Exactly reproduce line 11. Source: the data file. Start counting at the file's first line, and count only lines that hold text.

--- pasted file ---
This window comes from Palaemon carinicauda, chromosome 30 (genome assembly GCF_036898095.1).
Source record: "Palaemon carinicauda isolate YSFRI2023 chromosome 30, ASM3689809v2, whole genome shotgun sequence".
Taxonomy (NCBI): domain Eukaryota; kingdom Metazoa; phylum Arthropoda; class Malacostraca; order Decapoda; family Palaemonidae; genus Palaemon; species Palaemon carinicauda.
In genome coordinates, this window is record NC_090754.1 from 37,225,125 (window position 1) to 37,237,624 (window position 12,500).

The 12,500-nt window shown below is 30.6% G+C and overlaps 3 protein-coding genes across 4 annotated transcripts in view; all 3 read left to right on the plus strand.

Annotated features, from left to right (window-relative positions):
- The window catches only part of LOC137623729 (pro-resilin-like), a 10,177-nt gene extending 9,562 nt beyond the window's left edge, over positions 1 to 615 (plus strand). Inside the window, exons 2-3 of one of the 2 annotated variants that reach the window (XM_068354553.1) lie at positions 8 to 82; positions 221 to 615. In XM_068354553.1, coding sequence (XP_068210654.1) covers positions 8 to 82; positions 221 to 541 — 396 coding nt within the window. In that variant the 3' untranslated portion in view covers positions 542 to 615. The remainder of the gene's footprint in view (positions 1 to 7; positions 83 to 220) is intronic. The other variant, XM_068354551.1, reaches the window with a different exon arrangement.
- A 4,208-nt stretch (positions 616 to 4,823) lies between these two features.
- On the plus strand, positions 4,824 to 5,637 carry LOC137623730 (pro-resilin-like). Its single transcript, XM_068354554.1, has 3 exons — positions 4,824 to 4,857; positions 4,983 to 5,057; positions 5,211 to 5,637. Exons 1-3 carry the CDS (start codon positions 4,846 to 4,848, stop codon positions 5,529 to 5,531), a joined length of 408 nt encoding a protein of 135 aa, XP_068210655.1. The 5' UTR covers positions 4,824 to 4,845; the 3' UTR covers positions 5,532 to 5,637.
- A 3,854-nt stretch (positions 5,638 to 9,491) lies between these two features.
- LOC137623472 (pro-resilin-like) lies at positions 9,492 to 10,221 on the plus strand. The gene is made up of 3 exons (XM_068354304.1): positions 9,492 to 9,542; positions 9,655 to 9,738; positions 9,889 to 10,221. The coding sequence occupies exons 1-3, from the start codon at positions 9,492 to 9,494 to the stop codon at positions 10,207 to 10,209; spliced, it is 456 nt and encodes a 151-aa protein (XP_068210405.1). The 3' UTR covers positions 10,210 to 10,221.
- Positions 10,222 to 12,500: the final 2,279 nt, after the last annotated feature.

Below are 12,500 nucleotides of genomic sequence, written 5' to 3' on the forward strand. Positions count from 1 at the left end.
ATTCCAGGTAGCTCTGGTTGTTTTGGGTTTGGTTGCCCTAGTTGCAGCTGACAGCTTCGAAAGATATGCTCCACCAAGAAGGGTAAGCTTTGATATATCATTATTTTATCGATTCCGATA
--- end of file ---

- LOC137623472 (pro-resilin-like) lies at positions 9,492 to 10,221 on the plus strand. The gene is made up of 3 exons (XM_068354304.1): positions 9,492 to 9,542; positions 9,655 to 9,738; positions 9,889 to 10,221. The coding sequence occupies exons 1-3, from the start codon at positions 9,492 to 9,494 to the stop codon at positions 10,207 to 10,209; spliced, it is 456 nt and encodes a 151-aa protein (XP_068210405.1). The 3' UTR covers positions 10,210 to 10,221.